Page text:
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Those Delphic lines with deep impression took,
Then thou our fancy of itself bereaving,

Dost make us marble with too much conceiving;
And so sepulchred in such pomp dost lie, 15
That kings for such a tomb would wish to die.
Lady G. "Madans I and

Sonne & Lady G.
remain in the nobleat part of

your

not come out

mind yes

England f

confess it to mud diminution to call your mind any part of England or of this world. since every part of your body deserves titles ofhigher difinty to prince would be with ON THE UNIVERSITY CARRIER, dhe that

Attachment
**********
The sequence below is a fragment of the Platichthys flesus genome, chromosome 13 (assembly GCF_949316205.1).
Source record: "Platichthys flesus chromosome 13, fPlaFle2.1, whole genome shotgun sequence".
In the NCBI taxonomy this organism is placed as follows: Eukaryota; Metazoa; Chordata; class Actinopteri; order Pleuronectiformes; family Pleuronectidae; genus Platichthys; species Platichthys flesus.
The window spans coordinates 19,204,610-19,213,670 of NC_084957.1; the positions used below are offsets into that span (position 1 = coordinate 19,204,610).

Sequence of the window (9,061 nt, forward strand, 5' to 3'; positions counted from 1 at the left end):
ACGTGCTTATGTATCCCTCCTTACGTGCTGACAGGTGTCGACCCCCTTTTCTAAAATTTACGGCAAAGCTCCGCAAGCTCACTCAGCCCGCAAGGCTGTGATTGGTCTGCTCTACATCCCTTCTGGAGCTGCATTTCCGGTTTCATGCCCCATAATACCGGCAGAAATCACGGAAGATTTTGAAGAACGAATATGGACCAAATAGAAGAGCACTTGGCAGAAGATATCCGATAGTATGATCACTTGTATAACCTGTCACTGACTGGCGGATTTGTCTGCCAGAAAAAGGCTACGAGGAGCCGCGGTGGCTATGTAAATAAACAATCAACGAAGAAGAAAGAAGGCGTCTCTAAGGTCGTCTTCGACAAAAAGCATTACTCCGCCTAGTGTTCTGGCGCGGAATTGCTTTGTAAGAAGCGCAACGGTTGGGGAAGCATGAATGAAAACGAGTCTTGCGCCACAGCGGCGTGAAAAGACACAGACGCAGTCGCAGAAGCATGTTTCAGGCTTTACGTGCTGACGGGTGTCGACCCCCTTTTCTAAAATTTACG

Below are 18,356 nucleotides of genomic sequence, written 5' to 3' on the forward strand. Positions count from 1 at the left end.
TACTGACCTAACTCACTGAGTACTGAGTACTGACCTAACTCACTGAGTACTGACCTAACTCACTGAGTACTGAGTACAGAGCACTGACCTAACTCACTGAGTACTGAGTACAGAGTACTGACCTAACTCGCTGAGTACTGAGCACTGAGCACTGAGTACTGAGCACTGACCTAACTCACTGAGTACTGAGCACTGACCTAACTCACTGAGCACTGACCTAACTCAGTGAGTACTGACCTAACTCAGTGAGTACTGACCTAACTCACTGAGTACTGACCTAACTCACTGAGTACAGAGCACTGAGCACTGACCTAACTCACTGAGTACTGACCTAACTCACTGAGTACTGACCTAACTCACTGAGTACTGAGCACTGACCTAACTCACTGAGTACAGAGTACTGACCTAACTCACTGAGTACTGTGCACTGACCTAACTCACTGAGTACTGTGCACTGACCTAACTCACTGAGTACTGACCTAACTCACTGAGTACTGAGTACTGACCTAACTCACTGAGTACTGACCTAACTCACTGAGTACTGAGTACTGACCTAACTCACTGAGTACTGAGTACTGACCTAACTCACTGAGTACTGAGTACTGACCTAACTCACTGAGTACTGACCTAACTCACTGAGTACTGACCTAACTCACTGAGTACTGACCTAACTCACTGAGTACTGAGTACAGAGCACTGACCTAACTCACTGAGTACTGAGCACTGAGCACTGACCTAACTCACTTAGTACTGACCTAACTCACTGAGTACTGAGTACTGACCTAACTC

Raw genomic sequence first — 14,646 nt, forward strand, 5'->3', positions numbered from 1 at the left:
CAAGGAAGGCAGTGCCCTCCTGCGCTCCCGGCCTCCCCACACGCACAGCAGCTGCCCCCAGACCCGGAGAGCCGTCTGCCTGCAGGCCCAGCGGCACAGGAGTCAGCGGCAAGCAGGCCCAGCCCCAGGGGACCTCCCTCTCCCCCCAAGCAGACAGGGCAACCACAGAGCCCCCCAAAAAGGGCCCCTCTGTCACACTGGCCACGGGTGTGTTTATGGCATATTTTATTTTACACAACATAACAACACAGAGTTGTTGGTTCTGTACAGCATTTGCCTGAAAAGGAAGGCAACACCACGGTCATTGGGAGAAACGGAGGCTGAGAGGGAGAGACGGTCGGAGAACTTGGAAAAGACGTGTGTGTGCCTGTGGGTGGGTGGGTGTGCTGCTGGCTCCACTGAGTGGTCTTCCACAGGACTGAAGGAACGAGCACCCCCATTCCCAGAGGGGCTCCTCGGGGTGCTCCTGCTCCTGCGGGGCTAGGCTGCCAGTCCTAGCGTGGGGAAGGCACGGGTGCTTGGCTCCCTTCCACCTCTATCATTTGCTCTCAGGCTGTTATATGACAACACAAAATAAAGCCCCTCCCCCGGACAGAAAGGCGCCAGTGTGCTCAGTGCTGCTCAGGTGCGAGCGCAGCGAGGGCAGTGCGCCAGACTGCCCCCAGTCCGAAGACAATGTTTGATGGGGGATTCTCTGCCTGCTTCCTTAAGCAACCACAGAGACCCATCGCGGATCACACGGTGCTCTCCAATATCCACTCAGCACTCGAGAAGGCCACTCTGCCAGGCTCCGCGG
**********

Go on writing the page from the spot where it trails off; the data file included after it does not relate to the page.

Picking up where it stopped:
were

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assured of so fair a tomb to preserve his memory

Who sickened in the time of his vacancy, being forbid to go
to London, by reason of the Plague. 1630 Jan.1
(1630) died

HERE lies old Hobson; Death hath broke his girt,
And here, alas, hath laid him in the dirt;
Or else the ways being foul, twenty to one,
He's here stuck in a slough, and overthrown.
'Twas such a shifter, that if truth were known, 5
Death was half glad when he had got him down;
For he had any time this ten years full,

15 sepulcher'd] So accented in Shakesp. Rape of Lucrece.
May likewise be sepulcher'd in thy shade.'

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Malone.

1 Hobson] Seven Champions of Christendom, p. 50. 'Is
Hobson there, or Dawson, or Tom Long? Ellis's Lett. on

Engl. History, 1st Ser. iii. 207. Our Hobson and the rest
should have been forbidden.'